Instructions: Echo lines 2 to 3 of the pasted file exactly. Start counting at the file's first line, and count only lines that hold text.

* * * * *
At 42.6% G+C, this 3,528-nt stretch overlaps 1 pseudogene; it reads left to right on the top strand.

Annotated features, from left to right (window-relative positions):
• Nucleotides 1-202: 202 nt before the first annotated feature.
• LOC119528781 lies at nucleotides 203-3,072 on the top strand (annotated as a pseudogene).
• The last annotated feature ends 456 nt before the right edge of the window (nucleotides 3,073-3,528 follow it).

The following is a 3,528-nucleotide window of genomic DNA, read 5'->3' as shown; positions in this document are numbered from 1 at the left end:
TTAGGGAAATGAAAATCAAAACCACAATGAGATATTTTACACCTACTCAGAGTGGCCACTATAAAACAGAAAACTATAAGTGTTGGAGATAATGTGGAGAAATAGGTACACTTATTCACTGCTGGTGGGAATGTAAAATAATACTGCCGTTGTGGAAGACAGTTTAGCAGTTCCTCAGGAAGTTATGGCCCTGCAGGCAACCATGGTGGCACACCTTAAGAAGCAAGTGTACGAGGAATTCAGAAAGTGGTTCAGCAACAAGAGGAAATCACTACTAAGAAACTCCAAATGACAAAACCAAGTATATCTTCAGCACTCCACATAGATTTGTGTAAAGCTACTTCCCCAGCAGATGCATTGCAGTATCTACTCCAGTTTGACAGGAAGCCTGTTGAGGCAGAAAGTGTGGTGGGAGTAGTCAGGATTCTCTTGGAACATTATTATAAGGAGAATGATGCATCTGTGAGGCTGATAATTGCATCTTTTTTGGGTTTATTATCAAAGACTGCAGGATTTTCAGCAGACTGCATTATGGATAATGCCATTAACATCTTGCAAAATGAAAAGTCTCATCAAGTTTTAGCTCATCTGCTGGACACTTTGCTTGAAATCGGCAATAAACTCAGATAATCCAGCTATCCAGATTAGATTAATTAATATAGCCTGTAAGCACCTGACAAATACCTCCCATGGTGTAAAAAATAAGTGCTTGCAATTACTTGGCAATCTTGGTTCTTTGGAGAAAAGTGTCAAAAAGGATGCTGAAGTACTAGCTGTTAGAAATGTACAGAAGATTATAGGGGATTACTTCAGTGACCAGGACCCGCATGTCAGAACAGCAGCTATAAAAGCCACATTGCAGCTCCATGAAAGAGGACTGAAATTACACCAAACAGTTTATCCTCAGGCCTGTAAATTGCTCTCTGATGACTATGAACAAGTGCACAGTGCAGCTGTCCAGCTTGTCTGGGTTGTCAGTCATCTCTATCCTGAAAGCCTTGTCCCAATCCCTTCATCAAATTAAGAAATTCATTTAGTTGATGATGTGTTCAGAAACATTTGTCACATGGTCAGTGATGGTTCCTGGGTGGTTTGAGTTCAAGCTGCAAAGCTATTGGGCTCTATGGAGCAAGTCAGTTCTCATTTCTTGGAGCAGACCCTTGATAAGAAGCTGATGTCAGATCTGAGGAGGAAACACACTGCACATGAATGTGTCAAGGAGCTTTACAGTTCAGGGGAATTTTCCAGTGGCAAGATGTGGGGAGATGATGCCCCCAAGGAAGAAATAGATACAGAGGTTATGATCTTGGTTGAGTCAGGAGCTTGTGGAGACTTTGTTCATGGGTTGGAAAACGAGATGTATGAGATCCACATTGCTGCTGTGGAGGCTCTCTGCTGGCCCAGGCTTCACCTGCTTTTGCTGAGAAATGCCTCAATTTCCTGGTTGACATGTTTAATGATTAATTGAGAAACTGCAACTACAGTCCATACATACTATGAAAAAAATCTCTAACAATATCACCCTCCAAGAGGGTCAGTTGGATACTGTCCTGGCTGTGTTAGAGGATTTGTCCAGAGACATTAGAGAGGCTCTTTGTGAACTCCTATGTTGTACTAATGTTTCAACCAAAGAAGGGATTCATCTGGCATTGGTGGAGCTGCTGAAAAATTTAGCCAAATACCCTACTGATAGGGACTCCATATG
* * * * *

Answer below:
Annotated features, from left to right (window-relative positions):
• Nucleotides 1-202: 202 nt before the first annotated feature.